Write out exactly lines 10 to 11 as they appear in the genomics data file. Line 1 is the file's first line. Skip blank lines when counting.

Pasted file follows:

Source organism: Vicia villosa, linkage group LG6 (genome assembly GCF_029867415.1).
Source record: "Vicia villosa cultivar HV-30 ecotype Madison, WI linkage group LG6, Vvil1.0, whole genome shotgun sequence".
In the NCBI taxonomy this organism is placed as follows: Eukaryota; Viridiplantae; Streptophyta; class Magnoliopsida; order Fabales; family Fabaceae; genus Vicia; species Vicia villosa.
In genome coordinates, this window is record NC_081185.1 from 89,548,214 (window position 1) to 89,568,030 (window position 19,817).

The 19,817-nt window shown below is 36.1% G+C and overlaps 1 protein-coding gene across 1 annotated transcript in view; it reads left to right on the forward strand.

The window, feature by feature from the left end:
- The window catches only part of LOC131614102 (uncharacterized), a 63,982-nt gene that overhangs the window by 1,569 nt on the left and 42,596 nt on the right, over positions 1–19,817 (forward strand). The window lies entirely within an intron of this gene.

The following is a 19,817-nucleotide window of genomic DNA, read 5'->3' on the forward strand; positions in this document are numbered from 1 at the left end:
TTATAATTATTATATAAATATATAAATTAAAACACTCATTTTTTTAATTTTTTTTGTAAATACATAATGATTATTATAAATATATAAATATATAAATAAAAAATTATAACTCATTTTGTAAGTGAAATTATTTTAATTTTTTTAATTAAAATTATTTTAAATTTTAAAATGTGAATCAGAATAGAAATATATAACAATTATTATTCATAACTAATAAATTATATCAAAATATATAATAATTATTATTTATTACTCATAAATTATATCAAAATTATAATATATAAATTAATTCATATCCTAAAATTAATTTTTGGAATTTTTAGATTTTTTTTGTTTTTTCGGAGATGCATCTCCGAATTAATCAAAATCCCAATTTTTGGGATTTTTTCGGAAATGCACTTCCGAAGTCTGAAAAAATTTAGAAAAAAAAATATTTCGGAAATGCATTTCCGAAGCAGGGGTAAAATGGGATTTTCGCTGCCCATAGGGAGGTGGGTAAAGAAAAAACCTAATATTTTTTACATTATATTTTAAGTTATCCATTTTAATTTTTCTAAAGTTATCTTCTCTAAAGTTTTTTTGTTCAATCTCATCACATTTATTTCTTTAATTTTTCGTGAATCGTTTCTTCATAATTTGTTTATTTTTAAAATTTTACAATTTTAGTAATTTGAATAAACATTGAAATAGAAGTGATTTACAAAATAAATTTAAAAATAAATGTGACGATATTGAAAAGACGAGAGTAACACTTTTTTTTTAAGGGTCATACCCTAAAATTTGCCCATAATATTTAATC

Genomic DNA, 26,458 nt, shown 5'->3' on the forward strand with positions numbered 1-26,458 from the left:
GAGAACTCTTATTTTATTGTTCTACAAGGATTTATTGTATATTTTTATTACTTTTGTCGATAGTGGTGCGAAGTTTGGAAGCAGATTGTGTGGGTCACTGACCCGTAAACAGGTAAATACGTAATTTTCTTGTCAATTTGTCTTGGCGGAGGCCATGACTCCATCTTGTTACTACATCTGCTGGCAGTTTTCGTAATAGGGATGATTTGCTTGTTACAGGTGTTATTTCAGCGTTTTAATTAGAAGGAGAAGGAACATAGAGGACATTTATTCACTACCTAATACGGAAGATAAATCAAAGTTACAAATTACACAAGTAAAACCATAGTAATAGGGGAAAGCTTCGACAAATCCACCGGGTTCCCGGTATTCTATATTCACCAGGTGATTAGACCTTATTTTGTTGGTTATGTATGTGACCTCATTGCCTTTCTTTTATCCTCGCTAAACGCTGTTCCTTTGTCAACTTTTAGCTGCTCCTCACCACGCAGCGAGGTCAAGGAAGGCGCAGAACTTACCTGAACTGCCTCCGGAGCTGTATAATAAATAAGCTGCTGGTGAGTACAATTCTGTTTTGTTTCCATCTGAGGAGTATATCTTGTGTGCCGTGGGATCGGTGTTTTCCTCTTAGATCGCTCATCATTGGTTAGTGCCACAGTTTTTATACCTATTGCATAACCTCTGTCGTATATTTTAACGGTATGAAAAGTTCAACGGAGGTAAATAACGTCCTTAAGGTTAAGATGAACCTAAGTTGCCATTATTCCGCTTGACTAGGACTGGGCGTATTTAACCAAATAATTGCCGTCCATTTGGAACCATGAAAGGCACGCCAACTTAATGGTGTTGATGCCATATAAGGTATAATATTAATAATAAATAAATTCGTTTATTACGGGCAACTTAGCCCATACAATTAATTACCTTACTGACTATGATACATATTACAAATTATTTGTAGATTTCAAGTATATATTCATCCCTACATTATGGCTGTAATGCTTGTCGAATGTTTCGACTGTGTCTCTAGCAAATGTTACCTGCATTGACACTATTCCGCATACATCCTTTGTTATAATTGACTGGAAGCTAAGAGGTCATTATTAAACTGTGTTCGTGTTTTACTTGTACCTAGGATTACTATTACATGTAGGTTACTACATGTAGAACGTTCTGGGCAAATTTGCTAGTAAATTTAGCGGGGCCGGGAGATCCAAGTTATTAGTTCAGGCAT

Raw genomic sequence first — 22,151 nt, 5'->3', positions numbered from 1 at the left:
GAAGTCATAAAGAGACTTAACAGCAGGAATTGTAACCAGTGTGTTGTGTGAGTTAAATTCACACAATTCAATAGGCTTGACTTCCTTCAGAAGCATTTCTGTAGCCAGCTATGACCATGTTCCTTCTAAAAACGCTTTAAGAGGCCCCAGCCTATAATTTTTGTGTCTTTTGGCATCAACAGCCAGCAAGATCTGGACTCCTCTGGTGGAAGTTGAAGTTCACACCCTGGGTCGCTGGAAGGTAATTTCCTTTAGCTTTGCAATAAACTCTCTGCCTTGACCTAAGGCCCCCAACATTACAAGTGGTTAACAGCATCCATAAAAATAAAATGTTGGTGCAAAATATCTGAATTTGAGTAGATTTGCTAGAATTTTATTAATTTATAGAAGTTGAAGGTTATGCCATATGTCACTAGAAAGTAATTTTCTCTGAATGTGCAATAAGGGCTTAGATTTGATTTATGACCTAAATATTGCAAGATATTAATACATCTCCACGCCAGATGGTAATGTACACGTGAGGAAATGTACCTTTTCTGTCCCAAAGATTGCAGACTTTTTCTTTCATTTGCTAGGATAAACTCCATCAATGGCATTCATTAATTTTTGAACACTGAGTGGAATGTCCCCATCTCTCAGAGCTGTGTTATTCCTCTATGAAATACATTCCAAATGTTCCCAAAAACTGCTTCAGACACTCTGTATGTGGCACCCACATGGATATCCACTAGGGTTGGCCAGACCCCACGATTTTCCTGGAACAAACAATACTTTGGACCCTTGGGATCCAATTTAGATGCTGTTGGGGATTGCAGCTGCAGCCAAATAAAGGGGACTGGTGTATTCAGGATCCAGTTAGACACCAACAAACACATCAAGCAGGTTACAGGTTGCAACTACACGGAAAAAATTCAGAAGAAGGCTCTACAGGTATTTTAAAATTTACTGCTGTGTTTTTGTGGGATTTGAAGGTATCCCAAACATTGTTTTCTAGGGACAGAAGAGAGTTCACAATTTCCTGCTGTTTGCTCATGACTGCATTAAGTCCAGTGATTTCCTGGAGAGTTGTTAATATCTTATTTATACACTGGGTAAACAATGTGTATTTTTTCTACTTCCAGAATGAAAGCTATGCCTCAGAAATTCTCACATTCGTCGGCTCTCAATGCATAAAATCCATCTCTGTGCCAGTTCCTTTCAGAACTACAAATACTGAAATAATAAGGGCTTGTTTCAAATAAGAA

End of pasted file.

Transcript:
Genomic DNA, 26,458 nt, shown 5'->3' on the forward strand with positions numbered 1-26,458 from the left:
GAGAACTCTTATTTTATTGTTCTACAAGGATTTATTGTATATTTTTATTACTTTTGTCGATAGTGGTGCGAAGTTTGGAAGCAGATTGTGTGGGTCACTGACCCGTAAACAGGTAAATACGTAATTTTCTTGTCAATTTGTCTTGGCGGAGGCCATGACTCCATCTTGTTACTACATCTGCTGGCAGTTTTCGTAATAGGGATGATTTGCTTGTTACAGGTGTTATTTCAGCGTTTTAATTAGAAGGAGAAGGAACATAGAGGACATTTATTCACTACCTAATACGGAAGATAAATCAAAGTTACAAATTACACAAGTAAAACCATAGTAATAGGGGAAAGCTTCGACAAATCCACCGGGTTCCCGGTATTCTATATTCACCAGGTGATTAGACCTTATTTTGTTGGTTATGTATGTGACCTCATTGCCTTTCTTTTATCCTCGCTAAACGCTGTTCCTTTGTCAACTTTTAGCTGCTCCTCACCACGCAGCGAGGTCAAGGAAGGCGCAGAACTTACCTGAACTGCCTCCGGAGCTGTATAATAAATAAGCTGCTGGTGAGTACAATTCTGTTTTGTTTCCATCTGAGGAGTATATCTTGTGTGCCGTGGGATCGGTGTTTTCCTCTTAGATCGCTCATCATTGGTTAGTGCCACAGTTTTTATACCTATTGCATAACCTCTGTCGTATATTTTAACGGTATGAAAAGTTCAACGGAGGTAAATAACGTCCTTAAGGTTAAGATGAACCTAAGTTGCCATTATTCCGCTTGACTAGGACTGGGCGTATTTAACCAAATAATTGCCGTCCATTTGGAACCATGAAAGGCACGCCAACTTAATGGTGTTGATGCCATATAAGGTATAATATTAATAATAAATAAATTCGTTTATTACGGGCAACTTAGCCCATACAATTAATTACCTTACTGACTATGATACATATTACAAATTATTTGTAGATTTCAAGTATATATTCATCCCTACATTATGGCTGTAATGCTTGTCGAATGTTTCGACTGTGTCTCTAGCAAATGTTACCTGCATTGACACTATTCCGCATACATCCTTTGTTATAATTGACTGGAAGCTAAGAGGTCATTATTAAACTGTGTTCGTGTTTTACTTGTACCTAGGATTACTATTACATGTAGGTTACTACATGTAGAACGTTCTGGGCAAATTTGCTAGTAAATTTAGCGGGGCCGGGAGATCCAAGTTATTAGTTCAGGCAT